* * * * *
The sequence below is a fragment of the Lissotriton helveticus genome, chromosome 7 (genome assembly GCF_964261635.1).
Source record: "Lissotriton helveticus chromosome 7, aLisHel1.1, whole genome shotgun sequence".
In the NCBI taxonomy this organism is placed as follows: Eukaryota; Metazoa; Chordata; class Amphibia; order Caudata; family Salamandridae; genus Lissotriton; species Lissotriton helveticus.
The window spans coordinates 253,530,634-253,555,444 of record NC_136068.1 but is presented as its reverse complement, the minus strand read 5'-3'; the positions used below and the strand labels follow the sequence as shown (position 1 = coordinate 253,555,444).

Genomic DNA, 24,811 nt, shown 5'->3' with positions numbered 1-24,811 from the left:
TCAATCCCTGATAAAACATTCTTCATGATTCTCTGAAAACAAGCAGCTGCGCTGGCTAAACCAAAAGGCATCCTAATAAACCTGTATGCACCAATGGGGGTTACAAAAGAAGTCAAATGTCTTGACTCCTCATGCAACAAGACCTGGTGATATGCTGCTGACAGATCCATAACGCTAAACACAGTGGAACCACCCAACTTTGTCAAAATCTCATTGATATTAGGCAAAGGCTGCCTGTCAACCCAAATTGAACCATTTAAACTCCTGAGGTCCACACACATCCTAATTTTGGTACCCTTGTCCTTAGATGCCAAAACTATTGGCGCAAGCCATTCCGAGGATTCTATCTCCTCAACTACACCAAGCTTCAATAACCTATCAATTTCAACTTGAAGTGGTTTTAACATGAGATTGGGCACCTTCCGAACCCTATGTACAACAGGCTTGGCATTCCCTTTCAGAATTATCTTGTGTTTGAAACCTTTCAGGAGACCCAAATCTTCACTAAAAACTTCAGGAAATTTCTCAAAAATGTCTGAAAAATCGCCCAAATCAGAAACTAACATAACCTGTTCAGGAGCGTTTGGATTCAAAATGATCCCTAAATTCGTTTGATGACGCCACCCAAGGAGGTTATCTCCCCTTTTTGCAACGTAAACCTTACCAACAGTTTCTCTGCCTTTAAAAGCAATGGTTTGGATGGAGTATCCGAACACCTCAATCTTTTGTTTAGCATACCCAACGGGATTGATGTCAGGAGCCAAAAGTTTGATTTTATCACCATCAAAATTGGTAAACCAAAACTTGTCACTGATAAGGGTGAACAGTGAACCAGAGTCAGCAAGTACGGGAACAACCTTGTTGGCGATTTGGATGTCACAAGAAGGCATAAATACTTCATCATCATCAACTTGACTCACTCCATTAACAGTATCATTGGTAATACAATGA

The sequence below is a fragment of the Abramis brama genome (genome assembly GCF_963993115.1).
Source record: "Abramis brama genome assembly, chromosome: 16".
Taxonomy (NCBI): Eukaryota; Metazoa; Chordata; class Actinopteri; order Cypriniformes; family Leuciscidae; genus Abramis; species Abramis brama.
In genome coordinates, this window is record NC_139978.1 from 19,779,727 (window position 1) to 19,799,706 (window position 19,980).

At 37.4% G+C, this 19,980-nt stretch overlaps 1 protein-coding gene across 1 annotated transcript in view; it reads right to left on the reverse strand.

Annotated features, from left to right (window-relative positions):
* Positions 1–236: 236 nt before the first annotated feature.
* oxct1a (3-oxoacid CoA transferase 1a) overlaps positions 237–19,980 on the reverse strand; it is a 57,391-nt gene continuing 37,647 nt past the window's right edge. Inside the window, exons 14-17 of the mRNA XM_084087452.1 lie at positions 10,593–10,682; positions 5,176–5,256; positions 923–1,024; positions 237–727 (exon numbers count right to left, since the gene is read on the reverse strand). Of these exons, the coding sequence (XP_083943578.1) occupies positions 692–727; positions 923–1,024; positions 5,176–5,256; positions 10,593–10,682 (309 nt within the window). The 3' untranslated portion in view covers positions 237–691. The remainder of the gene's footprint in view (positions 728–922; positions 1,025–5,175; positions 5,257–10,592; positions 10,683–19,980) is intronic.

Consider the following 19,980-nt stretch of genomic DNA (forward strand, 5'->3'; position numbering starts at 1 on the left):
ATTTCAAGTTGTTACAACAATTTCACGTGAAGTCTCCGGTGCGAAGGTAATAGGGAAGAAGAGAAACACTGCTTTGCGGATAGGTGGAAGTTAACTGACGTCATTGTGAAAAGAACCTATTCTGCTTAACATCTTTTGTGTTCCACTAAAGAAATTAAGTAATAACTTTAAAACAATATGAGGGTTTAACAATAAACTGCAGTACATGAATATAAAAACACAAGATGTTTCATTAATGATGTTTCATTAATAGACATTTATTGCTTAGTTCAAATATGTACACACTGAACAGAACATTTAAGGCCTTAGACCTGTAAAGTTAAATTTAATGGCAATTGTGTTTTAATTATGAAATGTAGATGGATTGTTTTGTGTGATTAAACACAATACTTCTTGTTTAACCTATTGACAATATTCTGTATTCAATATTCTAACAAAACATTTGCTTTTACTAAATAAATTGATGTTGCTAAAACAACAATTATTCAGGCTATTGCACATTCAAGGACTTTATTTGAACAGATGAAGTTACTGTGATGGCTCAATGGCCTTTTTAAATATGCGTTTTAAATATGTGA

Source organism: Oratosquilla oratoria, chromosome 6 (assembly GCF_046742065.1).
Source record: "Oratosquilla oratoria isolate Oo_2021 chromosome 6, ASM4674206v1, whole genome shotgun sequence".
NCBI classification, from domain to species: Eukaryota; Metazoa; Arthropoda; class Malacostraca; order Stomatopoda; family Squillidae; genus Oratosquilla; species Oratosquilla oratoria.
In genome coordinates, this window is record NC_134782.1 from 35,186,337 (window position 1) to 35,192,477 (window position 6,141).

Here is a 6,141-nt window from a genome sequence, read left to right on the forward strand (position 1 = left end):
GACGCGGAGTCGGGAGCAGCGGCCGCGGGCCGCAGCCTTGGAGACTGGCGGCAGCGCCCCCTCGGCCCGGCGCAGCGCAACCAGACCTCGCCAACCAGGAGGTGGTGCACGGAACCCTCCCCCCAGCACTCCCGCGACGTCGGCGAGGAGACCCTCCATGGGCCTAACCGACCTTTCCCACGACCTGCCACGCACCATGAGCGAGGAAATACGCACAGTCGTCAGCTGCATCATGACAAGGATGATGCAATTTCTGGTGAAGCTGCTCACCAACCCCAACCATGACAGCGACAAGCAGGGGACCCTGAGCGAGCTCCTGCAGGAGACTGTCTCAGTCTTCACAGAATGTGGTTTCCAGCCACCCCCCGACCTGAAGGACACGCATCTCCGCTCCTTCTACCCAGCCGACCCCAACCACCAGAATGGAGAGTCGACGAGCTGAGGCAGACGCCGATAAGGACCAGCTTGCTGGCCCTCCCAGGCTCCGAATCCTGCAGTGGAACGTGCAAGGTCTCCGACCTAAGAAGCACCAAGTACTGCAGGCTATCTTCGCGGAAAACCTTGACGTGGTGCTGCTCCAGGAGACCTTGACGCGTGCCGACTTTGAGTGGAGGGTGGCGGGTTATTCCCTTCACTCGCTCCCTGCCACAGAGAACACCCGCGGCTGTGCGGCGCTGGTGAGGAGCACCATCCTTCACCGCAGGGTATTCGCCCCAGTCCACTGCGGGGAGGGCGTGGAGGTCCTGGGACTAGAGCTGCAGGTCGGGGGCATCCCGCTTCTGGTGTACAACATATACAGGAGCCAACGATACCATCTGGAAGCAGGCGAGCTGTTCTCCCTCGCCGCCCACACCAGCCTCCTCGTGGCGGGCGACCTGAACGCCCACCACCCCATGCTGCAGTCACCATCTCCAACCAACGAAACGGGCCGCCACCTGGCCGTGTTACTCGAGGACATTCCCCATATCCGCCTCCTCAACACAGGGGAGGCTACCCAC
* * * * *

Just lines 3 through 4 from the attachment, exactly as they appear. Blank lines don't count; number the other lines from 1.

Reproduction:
In the NCBI taxonomy this organism is placed as follows: Eukaryota; Metazoa; Chordata; class Amphibia; order Caudata; family Salamandridae; genus Lissotriton; species Lissotriton helveticus.
The window spans coordinates 253,530,634-253,555,444 of record NC_136068.1 but is presented as its reverse complement, the minus strand read 5'-3'; the positions used below and the strand labels follow the sequence as shown (position 1 = coordinate 253,555,444).